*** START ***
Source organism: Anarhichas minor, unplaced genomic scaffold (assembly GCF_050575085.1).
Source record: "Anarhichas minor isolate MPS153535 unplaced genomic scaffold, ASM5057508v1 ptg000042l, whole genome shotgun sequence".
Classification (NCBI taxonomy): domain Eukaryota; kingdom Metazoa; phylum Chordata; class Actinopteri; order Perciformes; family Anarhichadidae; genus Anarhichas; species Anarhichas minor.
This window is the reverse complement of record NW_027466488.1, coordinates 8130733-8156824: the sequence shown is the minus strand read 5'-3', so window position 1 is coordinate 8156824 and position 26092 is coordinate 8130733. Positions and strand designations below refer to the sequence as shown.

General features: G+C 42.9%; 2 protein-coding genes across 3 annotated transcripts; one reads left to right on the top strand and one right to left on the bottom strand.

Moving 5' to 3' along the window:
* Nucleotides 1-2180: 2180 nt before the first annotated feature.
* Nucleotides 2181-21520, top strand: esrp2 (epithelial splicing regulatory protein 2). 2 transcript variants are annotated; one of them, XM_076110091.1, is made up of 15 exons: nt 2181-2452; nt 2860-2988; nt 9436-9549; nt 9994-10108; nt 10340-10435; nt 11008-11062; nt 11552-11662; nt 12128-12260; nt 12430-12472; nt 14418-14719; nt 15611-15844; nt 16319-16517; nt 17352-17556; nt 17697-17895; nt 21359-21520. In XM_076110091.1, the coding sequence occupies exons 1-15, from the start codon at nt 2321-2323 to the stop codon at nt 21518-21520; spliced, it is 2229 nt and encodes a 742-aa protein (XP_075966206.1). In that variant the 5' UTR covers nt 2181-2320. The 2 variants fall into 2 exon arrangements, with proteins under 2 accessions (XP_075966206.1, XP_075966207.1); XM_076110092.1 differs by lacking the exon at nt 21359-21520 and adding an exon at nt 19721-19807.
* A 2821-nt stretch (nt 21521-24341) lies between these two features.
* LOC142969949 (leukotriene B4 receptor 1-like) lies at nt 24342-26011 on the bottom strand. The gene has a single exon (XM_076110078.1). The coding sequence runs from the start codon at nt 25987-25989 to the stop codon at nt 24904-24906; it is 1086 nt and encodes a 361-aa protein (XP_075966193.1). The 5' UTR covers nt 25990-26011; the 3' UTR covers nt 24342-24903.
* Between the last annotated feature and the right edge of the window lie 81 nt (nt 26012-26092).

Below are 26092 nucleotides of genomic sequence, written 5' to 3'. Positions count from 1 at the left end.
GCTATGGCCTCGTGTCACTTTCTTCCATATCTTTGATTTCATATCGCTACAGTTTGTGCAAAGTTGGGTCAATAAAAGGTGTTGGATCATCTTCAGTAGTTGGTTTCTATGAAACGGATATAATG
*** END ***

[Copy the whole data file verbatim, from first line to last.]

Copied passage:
Source organism: Anarhichas minor, unplaced genomic scaffold (assembly GCF_050575085.1).
Source record: "Anarhichas minor isolate MPS153535 unplaced genomic scaffold, ASM5057508v1 ptg000042l, whole genome shotgun sequence".
Classification (NCBI taxonomy): domain Eukaryota; kingdom Metazoa; phylum Chordata; class Actinopteri; order Perciformes; family Anarhichadidae; genus Anarhichas; species Anarhichas minor.
This window is the reverse complement of record NW_027466488.1, coordinates 8130733-8156824: the sequence shown is the minus strand read 5'-3', so window position 1 is coordinate 8156824 and position 26092 is coordinate 8130733. Positions and strand designations below refer to the sequence as shown.

General features: G+C 42.9%; 2 protein-coding genes across 3 annotated transcripts; one reads left to right on the top strand and one right to left on the bottom strand.

Moving 5' to 3' along the window:
* Nucleotides 1-2180: 2180 nt before the first annotated feature.
* Nucleotides 2181-21520, top strand: esrp2 (epithelial splicing regulatory protein 2). 2 transcript variants are annotated; one of them, XM_076110091.1, is made up of 15 exons: nt 2181-2452; nt 2860-2988; nt 9436-9549; nt 9994-10108; nt 10340-10435; nt 11008-11062; nt 11552-11662; nt 12128-12260; nt 12430-12472; nt 14418-14719; nt 15611-15844; nt 16319-16517; nt 17352-17556; nt 17697-17895; nt 21359-21520. In XM_076110091.1, the coding sequence occupies exons 1-15, from the start codon at nt 2321-2323 to the stop codon at nt 21518-21520; spliced, it is 2229 nt and encodes a 742-aa protein (XP_075966206.1). In that variant the 5' UTR covers nt 2181-2320. The 2 variants fall into 2 exon arrangements, with proteins under 2 accessions (XP_075966206.1, XP_075966207.1); XM_076110092.1 differs by lacking the exon at nt 21359-21520 and adding an exon at nt 19721-19807.
* A 2821-nt stretch (nt 21521-24341) lies between these two features.
* LOC142969949 (leukotriene B4 receptor 1-like) lies at nt 24342-26011 on the bottom strand. The gene has a single exon (XM_076110078.1). The coding sequence runs from the start codon at nt 25987-25989 to the stop codon at nt 24904-24906; it is 1086 nt and encodes a 361-aa protein (XP_075966193.1). The 5' UTR covers nt 25990-26011; the 3' UTR covers nt 24342-24903.
* Between the last annotated feature and the right edge of the window lie 81 nt (nt 26012-26092).

Below are 26092 nucleotides of genomic sequence, written 5' to 3'. Positions count from 1 at the left end.
GCTATGGCCTCGTGTCACTTTCTTCCATATCTTTGATTTCATATCGCTACAGTTTGTGCAAAGTTGGGTCAATAAAAGGTGTTGGATCATCTTCAGTAGTTGGTTTCTATGAAACGGATATAATG